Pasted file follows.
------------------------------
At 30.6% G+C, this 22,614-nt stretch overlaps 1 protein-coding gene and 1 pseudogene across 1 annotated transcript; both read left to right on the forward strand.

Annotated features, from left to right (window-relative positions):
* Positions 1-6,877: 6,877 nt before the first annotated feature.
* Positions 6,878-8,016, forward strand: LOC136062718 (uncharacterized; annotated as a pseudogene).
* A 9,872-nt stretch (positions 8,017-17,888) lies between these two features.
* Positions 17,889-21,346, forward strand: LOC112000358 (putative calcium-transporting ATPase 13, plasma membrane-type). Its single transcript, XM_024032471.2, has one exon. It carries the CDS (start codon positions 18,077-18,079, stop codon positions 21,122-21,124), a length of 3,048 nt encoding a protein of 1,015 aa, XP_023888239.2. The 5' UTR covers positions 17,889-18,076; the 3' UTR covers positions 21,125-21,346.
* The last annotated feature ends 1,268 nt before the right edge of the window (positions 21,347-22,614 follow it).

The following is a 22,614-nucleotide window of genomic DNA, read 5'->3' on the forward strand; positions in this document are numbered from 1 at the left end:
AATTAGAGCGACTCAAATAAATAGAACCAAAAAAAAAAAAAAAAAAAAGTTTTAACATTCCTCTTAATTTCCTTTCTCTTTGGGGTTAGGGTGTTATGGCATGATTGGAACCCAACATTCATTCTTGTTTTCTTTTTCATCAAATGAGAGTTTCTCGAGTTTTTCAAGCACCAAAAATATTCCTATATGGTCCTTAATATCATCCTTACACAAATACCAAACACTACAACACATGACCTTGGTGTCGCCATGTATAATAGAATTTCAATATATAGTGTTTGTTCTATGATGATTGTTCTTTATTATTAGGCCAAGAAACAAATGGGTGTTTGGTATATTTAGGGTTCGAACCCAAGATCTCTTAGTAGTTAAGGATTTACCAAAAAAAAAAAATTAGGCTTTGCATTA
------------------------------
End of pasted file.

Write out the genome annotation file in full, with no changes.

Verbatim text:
At 30.6% G+C, this 22,614-nt stretch overlaps 1 protein-coding gene and 1 pseudogene across 1 annotated transcript; both read left to right on the forward strand.

Annotated features, from left to right (window-relative positions):
* Positions 1-6,877: 6,877 nt before the first annotated feature.
* Positions 6,878-8,016, forward strand: LOC136062718 (uncharacterized; annotated as a pseudogene).
* A 9,872-nt stretch (positions 8,017-17,888) lies between these two features.
* Positions 17,889-21,346, forward strand: LOC112000358 (putative calcium-transporting ATPase 13, plasma membrane-type). Its single transcript, XM_024032471.2, has one exon. It carries the CDS (start codon positions 18,077-18,079, stop codon positions 21,122-21,124), a length of 3,048 nt encoding a protein of 1,015 aa, XP_023888239.2. The 5' UTR covers positions 17,889-18,076; the 3' UTR covers positions 21,125-21,346.
* The last annotated feature ends 1,268 nt before the right edge of the window (positions 21,347-22,614 follow it).

The following is a 22,614-nucleotide window of genomic DNA, read 5'->3' on the forward strand; positions in this document are numbered from 1 at the left end:
AATTAGAGCGACTCAAATAAATAGAACCAAAAAAAAAAAAAAAAAAAAGTTTTAACATTCCTCTTAATTTCCTTTCTCTTTGGGGTTAGGGTGTTATGGCATGATTGGAACCCAACATTCATTCTTGTTTTCTTTTTCATCAAATGAGAGTTTCTCGAGTTTTTCAAGCACCAAAAATATTCCTATATGGTCCTTAATATCATCCTTACACAAATACCAAACACTACAACACATGACCTTGGTGTCGCCATGTATAATAGAATTTCAATATATAGTGTTTGTTCTATGATGATTGTTCTTTATTATTAGGCCAAGAAACAAATGGGTGTTTGGTATATTTAGGGTTCGAACCCAAGATCTCTTAGTAGTTAAGGATTTACCAAAAAAAAAAAATTAGGCTTTGCATTA